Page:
Cedar Waxwing photographed small in the frame – Nikon D500, f7.1, 1/1000, ISO 500, Nikkor 500mm VR with 1.4x TC, natural light
Even though this adult Cedar Waxwing is small in the frame because I photographed it from quite a distance it is one of my favorite images taken in the Wasatch Mountains four days ago. I took lots of waxwing photos and I could probably easily post a half dozen or more of them along with this image but sometimes I believe that one image by itself on my blog has more impact than stuffing a post full of them when there is something I want to point out about just one of the photos.
On more than one occasion I have run across people that have what is called “lens envy”, in other words they wish they had lenses with long reach like my Nikon 500mm VR has and I understand that completely because there were times early on when I photographed small shorebirds that I remember wishing I had more than 300mm of focal length when my longest lens was my 70-300mm. I wanted; or maybe craved is a better word, images of birds where they filled the frame.
But there is something to be said about photographing birds that are small in the frame too because sometimes more of the bird’s habitat can be shown which can add interest to the photo or having the bird small in the frame conveys how tiny a bird is in a great, big world and sometimes having a bird small in the frame can simply be about artistic expression.
When I photographed this Cedar Waxwing four days ago I struggled to get the look I was after because there were branches and leaves between myself and the bird and in some positions that I used the leaves were in front of the bird’s tail and partially obstructed my ability to get a clear view of it so I had to move my lens around on my pool noodle to get a clear view of the entire bird and I only had a small opening between the leaves in the foreground to get the look or style that I wanted. I knew I would have a nice bokeh in the background and hoped that would highlight the simple beauty of this elegant looking bird. I believe I succeeded.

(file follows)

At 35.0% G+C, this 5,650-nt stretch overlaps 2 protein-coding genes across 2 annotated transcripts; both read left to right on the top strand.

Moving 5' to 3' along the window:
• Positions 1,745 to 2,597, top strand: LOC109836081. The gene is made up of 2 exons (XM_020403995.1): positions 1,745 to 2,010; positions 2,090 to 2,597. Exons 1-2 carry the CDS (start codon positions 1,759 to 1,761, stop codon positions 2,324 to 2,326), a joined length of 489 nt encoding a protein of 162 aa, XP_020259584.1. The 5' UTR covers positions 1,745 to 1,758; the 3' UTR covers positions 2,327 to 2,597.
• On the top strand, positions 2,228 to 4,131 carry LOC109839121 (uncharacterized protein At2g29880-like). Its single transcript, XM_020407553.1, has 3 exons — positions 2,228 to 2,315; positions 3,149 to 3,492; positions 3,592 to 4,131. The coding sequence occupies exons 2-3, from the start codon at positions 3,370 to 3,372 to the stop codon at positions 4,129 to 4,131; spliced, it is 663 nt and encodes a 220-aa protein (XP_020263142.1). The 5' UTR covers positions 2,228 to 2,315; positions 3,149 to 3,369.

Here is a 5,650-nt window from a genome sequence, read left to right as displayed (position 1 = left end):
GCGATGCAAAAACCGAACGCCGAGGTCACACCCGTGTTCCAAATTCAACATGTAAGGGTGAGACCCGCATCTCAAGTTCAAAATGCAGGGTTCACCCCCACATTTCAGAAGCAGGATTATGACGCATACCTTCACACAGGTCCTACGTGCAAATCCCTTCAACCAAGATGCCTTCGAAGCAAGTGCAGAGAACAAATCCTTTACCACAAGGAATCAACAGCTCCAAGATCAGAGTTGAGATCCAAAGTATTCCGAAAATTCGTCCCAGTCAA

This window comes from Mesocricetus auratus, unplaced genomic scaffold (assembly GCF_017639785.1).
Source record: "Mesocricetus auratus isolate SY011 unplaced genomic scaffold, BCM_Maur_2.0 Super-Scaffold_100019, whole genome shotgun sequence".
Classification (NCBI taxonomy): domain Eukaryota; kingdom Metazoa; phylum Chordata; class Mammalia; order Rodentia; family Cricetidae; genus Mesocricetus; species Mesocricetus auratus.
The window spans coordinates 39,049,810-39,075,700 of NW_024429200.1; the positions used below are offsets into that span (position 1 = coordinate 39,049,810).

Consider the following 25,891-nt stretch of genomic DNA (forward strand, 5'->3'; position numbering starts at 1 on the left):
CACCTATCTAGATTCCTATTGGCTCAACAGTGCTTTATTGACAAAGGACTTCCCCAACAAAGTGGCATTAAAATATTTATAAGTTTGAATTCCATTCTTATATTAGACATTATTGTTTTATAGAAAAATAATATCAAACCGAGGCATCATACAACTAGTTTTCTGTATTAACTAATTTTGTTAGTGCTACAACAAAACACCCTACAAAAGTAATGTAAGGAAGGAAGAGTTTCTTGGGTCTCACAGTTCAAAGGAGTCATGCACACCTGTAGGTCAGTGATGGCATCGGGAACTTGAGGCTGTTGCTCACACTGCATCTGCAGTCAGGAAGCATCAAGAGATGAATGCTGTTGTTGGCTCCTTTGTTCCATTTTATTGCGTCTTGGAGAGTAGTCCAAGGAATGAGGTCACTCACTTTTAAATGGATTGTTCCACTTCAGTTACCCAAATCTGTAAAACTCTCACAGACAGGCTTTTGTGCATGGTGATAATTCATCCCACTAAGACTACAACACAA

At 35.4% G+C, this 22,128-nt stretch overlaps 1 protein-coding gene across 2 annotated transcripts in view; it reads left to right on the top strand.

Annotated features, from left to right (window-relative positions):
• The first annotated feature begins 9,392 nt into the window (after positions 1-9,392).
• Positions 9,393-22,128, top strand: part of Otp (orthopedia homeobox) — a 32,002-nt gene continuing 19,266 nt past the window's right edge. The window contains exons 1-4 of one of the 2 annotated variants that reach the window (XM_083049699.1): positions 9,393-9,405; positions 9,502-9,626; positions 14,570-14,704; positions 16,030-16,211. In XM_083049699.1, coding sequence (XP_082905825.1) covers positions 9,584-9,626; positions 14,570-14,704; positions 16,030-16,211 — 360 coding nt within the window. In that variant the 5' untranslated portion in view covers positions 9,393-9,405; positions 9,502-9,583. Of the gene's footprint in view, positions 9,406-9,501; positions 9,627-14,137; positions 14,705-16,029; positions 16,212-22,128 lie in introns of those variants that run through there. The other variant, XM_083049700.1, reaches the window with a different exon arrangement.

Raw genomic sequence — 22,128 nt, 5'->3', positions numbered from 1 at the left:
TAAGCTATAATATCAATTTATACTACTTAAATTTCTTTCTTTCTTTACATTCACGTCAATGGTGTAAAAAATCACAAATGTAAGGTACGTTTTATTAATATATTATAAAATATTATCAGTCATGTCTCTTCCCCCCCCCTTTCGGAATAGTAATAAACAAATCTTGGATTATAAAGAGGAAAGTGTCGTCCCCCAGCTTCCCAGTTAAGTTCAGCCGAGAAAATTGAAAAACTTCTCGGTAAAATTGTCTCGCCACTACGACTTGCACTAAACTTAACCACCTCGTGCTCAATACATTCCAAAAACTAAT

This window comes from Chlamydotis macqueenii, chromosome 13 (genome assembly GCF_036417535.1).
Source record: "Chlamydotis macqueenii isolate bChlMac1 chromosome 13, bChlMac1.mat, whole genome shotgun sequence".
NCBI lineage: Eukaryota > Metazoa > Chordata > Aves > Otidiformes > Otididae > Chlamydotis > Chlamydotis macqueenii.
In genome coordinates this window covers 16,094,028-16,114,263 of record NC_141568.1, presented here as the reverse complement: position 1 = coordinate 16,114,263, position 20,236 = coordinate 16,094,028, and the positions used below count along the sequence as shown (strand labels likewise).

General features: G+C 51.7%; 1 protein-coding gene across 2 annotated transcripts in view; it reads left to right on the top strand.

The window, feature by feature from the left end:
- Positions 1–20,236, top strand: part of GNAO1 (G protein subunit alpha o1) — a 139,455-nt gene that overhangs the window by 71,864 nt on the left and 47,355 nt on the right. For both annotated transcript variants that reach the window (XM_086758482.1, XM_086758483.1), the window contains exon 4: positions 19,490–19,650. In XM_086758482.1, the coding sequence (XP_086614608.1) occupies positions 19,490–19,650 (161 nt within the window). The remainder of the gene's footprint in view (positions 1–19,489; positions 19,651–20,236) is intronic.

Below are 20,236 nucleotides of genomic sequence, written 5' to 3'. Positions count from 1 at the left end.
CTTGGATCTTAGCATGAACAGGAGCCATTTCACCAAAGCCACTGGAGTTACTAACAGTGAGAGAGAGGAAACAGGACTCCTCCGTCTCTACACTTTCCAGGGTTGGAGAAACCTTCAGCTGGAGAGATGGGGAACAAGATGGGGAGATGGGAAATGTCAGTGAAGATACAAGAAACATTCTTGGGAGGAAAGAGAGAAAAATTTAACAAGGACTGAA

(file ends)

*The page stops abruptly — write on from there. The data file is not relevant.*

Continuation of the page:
The thing is that beautiful, interesting and artistic photos where the bird or other subject is small in the frame can be accomplished with a point and shoot camera, a cell phone or a DSLR with a lens with less reach than I usually use. I know it can be done.
I recall a friend and fellow photographer on a nature photography critique site who started off with a lens that only had a reach of between 55 to 200mm and I thoroughly enjoyed his photos because even though his subjects were small in the frame he used his skills and artistic eye to create visually compelling images. When he did purchase a lens with more reach one day I told him that I missed seeing the style he had in his earlier photos where the bird was small in the frame and at first I think I may have hurt his feelings by saying what I said but when I explained how much creativity and forethought it took to create his earlier photos with the shorter lens he said he understood what I was saying.
Even though I have a longer lens now and more reach I find myself looking for opportunities where I can show my bird or wildlife subjects small in the frame because I think images like this one of the Cedar Waxwing can be very appealing and it just doesn’t matter what gear was used to create it.
Life is good.